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Energy Efficient Cooling Systems
In the United States, the efficiency of air conditioners is usually rated by the Seasonal Energy Efficiency Ratio (SEER). The higher the SEER rating, the more energy efficient is the air conditioner. The United States now requires that all residential systems manufactured have a minimum SEER rating of 13 or higher. Substantial energy savings can be obtained from more efficient air conditioning systems. For example by upgrading from a 10 SEER to a 16 SEER, the power consumption is reduced by 30%. This can result in an energy savings of up to $300 per year, depending on the usage rate and the cost of electricity*. In many cases, the lifetime energy savings are likely to surpass the higher initial cost of a high-efficiency unit.
* Potential saving comparing a 10 SEER system to a 16 SEER system. Actual energy savings vary based on lifestyle, system settings and size, maintenance, climate and installation.
Central Air Systems and Air Conditioners
An air conditioner changes the temperature, humidity or general quality of the air. More specifically, an air conditioner makes your home cooler by drawing heat energy out of the house and transferring that heat to the outdoors, then replacing the air inside your home with cooler air. A central air system uses ducts to distribute cooled and/or dehumidified air to an entire home. The most common central cooling system is a split system, which includes an outdoor cabinet containing a condenser coil and compressor, and an indoor evaporator coil, usually installed in conjunction with your furnace or air handler. The compressor pumps a chemical called refrigerant through the system.
Once warm air inside your home blows across the indoor evaporator coil, its heat energy transfers to the refrigerant inside the coil. That transfer, in turn, “cools” the air. The refrigerant is pumped back to the compressor where the cycle begins again. The heat absorbed by the refrigerant is moved outside your home while cooled air is blown inside. Moisture that contributes to humidity is also condensed out of the air.
Your cooling system is usually combined with your central heating system because they share the same ductwork for distributing conditioned air throughout your home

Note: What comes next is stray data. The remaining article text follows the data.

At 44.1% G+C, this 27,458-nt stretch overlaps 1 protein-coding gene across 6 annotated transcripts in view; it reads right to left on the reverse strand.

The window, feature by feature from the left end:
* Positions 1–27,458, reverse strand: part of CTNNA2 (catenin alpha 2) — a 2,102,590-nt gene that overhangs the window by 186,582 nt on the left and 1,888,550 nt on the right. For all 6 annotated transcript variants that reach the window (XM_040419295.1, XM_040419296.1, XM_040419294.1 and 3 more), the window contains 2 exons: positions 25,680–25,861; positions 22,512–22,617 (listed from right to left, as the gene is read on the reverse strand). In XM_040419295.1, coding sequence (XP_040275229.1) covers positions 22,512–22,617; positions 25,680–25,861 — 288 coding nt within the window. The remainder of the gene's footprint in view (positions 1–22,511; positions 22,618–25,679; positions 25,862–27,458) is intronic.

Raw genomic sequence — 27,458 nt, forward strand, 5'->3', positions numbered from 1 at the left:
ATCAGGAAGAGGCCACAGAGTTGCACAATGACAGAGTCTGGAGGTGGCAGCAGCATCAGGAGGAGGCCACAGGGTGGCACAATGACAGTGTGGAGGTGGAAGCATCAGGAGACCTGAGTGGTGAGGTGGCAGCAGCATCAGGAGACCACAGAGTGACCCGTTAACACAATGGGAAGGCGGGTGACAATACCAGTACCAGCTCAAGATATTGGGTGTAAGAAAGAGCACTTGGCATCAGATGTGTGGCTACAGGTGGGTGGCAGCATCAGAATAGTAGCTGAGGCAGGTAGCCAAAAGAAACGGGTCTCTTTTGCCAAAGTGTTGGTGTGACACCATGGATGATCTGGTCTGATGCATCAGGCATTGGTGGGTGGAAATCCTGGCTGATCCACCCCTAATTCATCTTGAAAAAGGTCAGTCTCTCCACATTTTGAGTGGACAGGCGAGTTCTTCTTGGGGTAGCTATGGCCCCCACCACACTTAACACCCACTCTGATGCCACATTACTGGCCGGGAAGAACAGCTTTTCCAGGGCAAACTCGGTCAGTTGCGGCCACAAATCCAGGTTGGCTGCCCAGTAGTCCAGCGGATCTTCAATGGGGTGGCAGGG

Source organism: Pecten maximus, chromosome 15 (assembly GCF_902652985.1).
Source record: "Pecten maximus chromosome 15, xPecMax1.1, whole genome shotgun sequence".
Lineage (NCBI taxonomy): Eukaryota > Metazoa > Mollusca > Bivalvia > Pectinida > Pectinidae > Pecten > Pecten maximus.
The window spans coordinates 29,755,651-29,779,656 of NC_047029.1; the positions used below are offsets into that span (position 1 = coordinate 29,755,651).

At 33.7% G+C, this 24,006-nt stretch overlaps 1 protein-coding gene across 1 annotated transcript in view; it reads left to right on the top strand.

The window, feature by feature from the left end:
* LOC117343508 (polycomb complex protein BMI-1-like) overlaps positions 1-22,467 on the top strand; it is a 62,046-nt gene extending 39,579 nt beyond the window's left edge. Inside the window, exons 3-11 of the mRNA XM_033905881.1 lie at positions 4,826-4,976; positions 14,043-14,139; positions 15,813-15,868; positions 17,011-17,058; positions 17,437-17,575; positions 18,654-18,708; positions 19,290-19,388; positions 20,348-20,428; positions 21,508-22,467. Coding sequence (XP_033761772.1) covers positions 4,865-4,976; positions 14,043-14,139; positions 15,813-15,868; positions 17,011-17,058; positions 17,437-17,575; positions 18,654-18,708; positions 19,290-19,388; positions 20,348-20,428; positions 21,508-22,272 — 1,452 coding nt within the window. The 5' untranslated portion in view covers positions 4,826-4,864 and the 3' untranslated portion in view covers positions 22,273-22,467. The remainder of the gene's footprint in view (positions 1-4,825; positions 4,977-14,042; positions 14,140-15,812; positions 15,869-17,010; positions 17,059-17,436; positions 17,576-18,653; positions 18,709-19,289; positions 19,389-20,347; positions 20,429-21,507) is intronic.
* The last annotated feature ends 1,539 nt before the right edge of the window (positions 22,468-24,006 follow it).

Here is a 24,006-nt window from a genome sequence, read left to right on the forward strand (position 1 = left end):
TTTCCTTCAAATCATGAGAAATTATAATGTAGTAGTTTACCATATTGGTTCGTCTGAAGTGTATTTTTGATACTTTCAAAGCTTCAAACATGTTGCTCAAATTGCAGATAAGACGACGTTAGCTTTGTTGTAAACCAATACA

Installing central air conditioning in a home that does not have air ducts can be difficult. A Mini-split system provides a unique solution to bringing central air conditioning into homes or rooms without ducts. By piping refrigerant to individual coils within air handlers mounted throughout a home, rather than a single refrigerant coil/air handler and central ductwork, mini-splits do not require ductwork like central air conditioning. Mini-split systems combine the flexibility of room air conditioners with the whole house cooling of central systems. Although some systems provide heating and cooling, ductless mini-split heat pumps are usually installed primarily for cooling.
Zoning lets you choose the temperature you want, where you want, when you want it. You might want to keep areas where you relax, such as the living room and family room, a bit warmer. But you might want bedrooms, a recreation room and your kitchen a bit cooler. Zoning your system allows you to put cooling where you want it most, enhancing your comfort and reducing your energy costs by as much as 30%.
High Velocity AC Systems
Many owners of older homes without cooling systems or those finishing basements, would like to add central air conditioning, but are daunted by the cost and difficulty of the installation of standard ductwork. This ductwork may require removing large sections of walls, floors or ceilings, or adding unsightly box chases. However, high velocity cooling systems minimize these alterations by using small diameter ducts that can be more easily threaded through floor, ceiling, and wall cavities. These high velocity systems operate quietly and improve dehumidification, room air mixing, and energy efficiency over standard air-delivery duct systems.